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Creating in confinement

At the end of February, I left India to return to Europe. Having passed through International airports, I respected the two weeks distancing advised to make sure I had no symptoms to pass on to others. Fortunately, I managed to squeeze in lunches, dinners and a couple of tea times with friends just before France went into lockdown and social distancing obligatory. India followed two weeks later and all our work there came to a full stop.

In the beginning, I tried pushing against it and was still trying to advance our Wholesale Manufacturing side of the business as we were having returning clients and recurring orders to accomplish. The business was taking a new interesting turn creating fabrics and designs for others. I wanted the webmaster to make us a new site for this but he was in lockdown with an old computer that would not comply with the task. If I was to remain sane I had to let go and go within.

Luckily I was able to receive four of my boxes from India before no more could be sent out from there. In one of them, I had Indian bedsheets I had discovered in an exhibition of hand spun and handwoven cotton from all regions of Gujarat. There I met artisans from Surat making block printed Indian sheets, pillowcases and the widest handwoven ecru cotton fabric I had come across.

I have been dreaming for a while to create a line of hand spun, handwoven bed linens, voile curtains and cushion covers and this was the perfect opportunity to make samples of what I have in mind. Needing basic comfort in these crazy times and wanting to experience the feel of natural hand made linens I started with bed set.

I began dying some of the ecru fabric which would be the backside of the quilt cover and pillowcases with natural dyes I took to experimenting with what I had. The pillowcases I boil washed in Turmeric, twice, to have a bright yellow. The piece for the back of the quilt I boiled with frozen mixed berry fruits and blackcurrant tea to achieve pink. Both the colours were not what I had in mind and will leave the natural dying for a future line to the real experts I work with in India. The fitted sheet I left untouched.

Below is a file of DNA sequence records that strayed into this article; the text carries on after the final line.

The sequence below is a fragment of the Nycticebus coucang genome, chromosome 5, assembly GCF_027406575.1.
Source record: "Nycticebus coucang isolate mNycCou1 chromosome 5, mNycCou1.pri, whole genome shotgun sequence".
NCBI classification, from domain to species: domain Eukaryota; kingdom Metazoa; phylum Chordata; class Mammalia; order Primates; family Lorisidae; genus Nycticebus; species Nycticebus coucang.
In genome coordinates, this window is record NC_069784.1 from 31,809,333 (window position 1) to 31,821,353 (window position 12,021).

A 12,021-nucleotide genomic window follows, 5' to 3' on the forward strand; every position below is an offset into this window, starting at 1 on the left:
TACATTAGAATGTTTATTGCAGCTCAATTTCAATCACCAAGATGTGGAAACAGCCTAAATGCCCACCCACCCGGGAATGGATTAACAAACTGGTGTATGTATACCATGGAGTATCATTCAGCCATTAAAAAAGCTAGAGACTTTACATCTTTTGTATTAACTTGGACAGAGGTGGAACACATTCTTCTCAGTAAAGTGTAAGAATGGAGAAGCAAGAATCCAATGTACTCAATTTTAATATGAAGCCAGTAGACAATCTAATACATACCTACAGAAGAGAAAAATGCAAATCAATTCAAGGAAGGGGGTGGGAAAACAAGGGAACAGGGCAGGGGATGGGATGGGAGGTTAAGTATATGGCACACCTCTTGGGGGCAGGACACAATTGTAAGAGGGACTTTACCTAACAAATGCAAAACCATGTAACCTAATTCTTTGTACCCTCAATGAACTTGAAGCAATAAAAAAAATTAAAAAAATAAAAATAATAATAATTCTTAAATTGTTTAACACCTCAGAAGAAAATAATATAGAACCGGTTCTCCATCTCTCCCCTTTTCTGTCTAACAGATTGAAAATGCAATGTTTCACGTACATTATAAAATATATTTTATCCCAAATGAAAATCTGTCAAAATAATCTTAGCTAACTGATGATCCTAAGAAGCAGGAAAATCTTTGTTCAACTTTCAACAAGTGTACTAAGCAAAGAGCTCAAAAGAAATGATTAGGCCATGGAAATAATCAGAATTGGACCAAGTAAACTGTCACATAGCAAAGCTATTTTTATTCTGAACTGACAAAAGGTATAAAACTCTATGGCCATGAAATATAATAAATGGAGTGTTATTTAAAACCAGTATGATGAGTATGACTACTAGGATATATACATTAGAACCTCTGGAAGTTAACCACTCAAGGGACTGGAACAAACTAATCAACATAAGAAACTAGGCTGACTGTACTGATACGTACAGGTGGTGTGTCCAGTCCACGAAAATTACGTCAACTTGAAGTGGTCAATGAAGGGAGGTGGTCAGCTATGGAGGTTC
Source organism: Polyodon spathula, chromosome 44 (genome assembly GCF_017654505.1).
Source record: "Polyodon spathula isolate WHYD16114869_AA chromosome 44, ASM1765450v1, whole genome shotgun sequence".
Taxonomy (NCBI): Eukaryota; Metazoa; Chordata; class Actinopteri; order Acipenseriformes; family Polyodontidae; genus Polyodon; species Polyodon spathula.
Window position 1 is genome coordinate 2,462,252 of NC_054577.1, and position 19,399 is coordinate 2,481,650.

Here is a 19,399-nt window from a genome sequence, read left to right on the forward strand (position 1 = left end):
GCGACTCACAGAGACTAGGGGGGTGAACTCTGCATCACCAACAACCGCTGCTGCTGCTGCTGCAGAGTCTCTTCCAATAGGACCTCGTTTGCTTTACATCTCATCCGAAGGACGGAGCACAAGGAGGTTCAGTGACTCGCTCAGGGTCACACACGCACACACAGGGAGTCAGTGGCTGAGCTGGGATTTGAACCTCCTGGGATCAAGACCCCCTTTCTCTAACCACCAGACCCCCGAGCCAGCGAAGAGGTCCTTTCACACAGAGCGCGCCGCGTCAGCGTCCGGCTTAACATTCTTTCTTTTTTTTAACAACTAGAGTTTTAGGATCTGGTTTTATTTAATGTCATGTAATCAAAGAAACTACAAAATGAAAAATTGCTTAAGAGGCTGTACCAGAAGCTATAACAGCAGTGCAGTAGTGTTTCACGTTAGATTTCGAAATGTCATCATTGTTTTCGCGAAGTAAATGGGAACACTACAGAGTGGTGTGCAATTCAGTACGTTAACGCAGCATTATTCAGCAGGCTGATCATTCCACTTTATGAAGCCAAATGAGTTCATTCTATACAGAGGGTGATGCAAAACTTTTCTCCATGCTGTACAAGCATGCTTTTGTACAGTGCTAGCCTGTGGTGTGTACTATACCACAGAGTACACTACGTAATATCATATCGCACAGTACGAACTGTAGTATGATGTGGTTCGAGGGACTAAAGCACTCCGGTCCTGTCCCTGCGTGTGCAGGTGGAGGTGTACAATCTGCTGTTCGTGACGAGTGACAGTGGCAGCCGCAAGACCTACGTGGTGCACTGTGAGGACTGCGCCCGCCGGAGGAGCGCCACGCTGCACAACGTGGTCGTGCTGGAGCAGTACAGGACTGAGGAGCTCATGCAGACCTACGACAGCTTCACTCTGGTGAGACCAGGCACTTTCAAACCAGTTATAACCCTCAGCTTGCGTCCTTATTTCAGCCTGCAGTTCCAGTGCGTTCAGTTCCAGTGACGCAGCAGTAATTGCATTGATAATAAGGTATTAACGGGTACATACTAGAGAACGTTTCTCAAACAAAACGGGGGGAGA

The cool crisp softness of 100% mill made cotton bed linen that I have always loved, is not what I experienced. It was something so much better, a warm, earthly softness that has a cool breath of its own and a natural nurturing feel of simpler times when everything was simply imperfectly perfect.

My next project was the living room, moving the furniture around to find a new perspective and making colourful cushion covers to blend with other handwoven Indian bedsheets. I became creative in using what I had when I ran out of zips I made the crossover pillowcase method for their closings. I even found one piece of velcro for one of them.


My last of these freshened interior creations were curtains for the front door and living room. 

A white finely handwoven cotton voile curtain for the front door. Fine enough to let the light in and dense enough to keep the heat out.

The living room untouched organic cotton hand spun and hand woven check design fabric that dances in the breeze. Light enough to see the colours of my flower pot garden, another COVID confinement creation and to let the setting sun just filter soft light through


Normally my quirky apartment would not be the choice of a show home photoshoot for soft furnishings but this period has had no normal to it. I have come to realise at the end of week eight that I have been busy creating an inner sanctum while strengthening my inner well being. Like most of the collective consciousness, I also was asking for time, space to be, to create a new simpler natural normal and like most was not expecting it to happen in such a way. The positives for the natural environment are far outweighing the negatives of the economy.

I for one prefer the new world emerging and am hopeful for the future.

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